Top Ten Tuesday is a weekly feature hosted at That Artsy Reader Girl. Each week you compile a list of ten books which coincide with that week’s theme. You can find everything you need to know about joining in here!
This week’s theme is ‘Bookstores/Libraries I’ve Always Wanted to Visit’, and while I do love visiting bookshops and libraries they’re not really places I make lists for – when I go somewhere new I’m much more interested in checking out the museums, castles, manor houses and the cathedrals/churches, and I’ll just pop into whichever bookshop just happens to be there.
So instead, I’m going to talk about some books about books – some that are on my TBR, and some that I’ve read!
The Book of Lost Things by John Connolly: I’ve owned this book for years and still haven’t read it, which is essentially the story of my life, but considering it’s about dark fairy tales it’s a book I should definitely have read by now.
The Shadow of the Wind by Carlos Ruiz Zafón: One of these days I’m going to read this book! I might have to give myself a challenge where, if I haven’t read this book within the next six months, I need to give it away because I should have read it by now.
The Historian by Elizabeth Kostova: This is a book I’m hoping to pick up very soon because I think it’ll be a great Halloween read, and another one I’ve owned for years and still haven’t got to.
Reading Lolita in Tehran by Azar Nafisi: It’s Non Fiction November next month and while I’m hoping to concentrate on NaNoWriMo it’d be nice to read some non-fiction, a genre I’ve neglected somewhat this year, so with any luck I might cross this one off my TBR soon.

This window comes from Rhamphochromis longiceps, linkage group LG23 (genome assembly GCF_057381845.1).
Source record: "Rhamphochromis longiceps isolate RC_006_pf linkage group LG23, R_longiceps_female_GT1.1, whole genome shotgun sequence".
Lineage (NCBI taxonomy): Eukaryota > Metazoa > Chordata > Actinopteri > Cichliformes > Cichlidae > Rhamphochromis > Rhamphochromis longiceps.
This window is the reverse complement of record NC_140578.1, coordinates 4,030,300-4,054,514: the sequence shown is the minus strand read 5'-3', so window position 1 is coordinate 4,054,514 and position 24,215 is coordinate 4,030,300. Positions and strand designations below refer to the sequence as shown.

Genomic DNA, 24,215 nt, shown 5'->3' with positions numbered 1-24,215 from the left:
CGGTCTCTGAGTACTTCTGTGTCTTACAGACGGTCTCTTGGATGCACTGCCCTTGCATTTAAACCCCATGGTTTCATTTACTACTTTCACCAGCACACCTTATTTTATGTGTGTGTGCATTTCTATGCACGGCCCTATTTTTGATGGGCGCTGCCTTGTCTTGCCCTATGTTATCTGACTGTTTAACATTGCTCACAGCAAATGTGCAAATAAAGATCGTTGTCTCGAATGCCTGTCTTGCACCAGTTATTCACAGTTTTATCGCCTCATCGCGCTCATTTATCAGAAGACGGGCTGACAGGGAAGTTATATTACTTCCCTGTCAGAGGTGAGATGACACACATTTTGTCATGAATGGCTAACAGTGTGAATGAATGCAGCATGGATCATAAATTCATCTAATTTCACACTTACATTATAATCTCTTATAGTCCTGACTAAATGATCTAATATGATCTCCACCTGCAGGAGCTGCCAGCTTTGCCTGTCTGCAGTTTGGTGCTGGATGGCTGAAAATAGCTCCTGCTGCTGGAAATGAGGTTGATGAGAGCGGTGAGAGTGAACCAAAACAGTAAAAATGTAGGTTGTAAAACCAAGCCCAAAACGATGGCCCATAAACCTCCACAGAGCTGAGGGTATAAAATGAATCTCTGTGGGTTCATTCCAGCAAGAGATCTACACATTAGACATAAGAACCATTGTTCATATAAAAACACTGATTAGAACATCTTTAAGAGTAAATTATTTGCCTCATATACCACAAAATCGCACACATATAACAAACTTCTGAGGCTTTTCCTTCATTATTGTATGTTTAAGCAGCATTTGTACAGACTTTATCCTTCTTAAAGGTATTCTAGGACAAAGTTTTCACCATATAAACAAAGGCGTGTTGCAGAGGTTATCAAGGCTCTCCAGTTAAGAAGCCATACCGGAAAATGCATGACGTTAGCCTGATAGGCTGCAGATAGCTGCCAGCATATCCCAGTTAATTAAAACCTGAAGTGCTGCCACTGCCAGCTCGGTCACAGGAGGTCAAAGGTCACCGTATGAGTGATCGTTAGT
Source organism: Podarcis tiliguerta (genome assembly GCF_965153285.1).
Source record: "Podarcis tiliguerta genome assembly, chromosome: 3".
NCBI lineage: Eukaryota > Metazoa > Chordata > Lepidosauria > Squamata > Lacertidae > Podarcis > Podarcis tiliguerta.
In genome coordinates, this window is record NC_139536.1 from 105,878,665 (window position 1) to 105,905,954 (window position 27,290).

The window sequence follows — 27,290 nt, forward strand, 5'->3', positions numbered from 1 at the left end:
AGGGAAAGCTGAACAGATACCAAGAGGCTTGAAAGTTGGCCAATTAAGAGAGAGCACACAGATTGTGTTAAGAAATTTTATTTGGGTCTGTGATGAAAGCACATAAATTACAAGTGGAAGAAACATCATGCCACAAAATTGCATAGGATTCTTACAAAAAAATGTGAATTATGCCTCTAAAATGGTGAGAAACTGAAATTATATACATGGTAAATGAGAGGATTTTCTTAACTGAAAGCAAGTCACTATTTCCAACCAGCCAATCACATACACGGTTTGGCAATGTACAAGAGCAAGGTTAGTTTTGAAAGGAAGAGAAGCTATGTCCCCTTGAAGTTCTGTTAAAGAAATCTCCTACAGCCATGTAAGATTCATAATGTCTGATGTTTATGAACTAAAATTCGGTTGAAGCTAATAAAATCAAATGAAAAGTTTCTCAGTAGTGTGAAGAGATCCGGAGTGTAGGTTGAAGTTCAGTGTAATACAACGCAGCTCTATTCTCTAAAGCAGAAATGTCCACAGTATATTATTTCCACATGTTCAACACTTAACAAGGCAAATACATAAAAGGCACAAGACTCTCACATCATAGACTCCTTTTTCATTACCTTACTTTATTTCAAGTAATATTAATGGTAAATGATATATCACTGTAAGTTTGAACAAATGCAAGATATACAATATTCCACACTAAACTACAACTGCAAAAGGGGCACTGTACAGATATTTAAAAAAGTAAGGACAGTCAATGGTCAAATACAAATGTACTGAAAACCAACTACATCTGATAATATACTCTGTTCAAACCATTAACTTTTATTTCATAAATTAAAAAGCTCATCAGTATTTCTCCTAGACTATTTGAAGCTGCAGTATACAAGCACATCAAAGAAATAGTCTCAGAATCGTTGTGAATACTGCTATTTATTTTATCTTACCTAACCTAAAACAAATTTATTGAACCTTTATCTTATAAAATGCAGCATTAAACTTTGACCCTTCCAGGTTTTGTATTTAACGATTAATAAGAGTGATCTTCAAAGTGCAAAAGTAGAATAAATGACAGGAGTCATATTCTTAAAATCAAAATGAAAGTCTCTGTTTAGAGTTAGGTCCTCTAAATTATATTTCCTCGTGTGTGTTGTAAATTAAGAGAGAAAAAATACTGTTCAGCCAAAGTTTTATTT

Fahrenheit 451 by Ray Bradbury: I’ve never read this piece of classic dystopian fiction and, to be honest, I feel very done with dystopian fiction with the current political climate. Even so, I’d like to give it a try one day!
Harry Potter and the Half-Blood Prince by J.K. Rowling: I still have such vivid memories of reading this book for the first time; I remember getting my copy while out with my mum and, I think, my sister and completely ignoring them during lunch so I could start reading it. Sorry mum! It seems like an apt response, though, to a book all about a teenager becoming obsessed with a book.
The Book Thief by Markus Zusak: I cried twice while reading this book and I’m still not over it.
How to be a Heroine: Or, What I’ve Learned from Reading Too Much by Samantha Ellis: This is one of those books I always recommend to readers who’d like to start reading non-fiction, because the entire book is a celebrate of books and the unforgettable characters they give us. I loved this book.
The Physick Book of Deliverance Dane by Katherine Howe: This is one of those witch books I don’t see talked about much on the blogosphere, which is a real shame because I had such fun reading it. There’s a follow-up coming out next year, The Daughters of Temperance Hobbs, and I’m very excited for it.
Northanger Abbey by Jane Austen: I’m not the biggest Austen fan, but she’s definitely an author who’s grown on me over the past few years. Her stories are still stories I’d rather watch the adaptations of than read, though. Northanger Abbey is one of my favourites purely because I love how the heroine, Catherine, views the world around her through the lens of the Gothic fiction she’s obsessed with.
What did you talk about this week?